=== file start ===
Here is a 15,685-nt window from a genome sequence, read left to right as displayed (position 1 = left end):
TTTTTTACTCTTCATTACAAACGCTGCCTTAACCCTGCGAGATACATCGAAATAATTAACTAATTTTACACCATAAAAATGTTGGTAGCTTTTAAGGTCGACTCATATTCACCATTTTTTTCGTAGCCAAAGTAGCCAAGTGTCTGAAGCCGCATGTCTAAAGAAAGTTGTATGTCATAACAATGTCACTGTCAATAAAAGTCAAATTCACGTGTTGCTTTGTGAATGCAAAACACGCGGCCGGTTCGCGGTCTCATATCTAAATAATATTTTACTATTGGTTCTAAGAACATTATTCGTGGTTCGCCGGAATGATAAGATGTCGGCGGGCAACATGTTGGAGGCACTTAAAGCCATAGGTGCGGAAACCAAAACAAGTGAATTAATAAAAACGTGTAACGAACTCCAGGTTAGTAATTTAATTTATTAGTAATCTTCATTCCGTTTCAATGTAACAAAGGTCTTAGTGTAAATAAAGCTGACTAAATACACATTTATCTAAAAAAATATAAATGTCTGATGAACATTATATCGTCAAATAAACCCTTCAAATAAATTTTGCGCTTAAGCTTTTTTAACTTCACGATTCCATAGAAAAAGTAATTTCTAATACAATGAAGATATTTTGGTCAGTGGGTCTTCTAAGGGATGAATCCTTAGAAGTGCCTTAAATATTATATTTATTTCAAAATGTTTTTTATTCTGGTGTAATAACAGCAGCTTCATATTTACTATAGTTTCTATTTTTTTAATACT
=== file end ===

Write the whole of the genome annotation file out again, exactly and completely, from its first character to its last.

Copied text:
Here is a 15,685-nt window from a genome sequence, read left to right as displayed (position 1 = left end):
TTTTTTACTCTTCATTACAAACGCTGCCTTAACCCTGCGAGATACATCGAAATAATTAACTAATTTTACACCATAAAAATGTTGGTAGCTTTTAAGGTCGACTCATATTCACCATTTTTTTCGTAGCCAAAGTAGCCAAGTGTCTGAAGCCGCATGTCTAAAGAAAGTTGTATGTCATAACAATGTCACTGTCAATAAAAGTCAAATTCACGTGTTGCTTTGTGAATGCAAAACACGCGGCCGGTTCGCGGTCTCATATCTAAATAATATTTTACTATTGGTTCTAAGAACATTATTCGTGGTTCGCCGGAATGATAAGATGTCGGCGGGCAACATGTTGGAGGCACTTAAAGCCATAGGTGCGGAAACCAAAACAAGTGAATTAATAAAAACGTGTAACGAACTCCAGGTTAGTAATTTAATTTATTAGTAATCTTCATTCCGTTTCAATGTAACAAAGGTCTTAGTGTAAATAAAGCTGACTAAATACACATTTATCTAAAAAAATATAAATGTCTGATGAACATTATATCGTCAAATAAACCCTTCAAATAAATTTTGCGCTTAAGCTTTTTTAACTTCACGATTCCATAGAAAAAGTAATTTCTAATACAATGAAGATATTTTGGTCAGTGGGTCTTCTAAGGGATGAATCCTTAGAAGTGCCTTAAATATTATATTTATTTCAAAATGTTTTTTATTCTGGTGTAATAACAGCAGCTTCATATTTACTATAGTTTCTATTTTTTTAATACT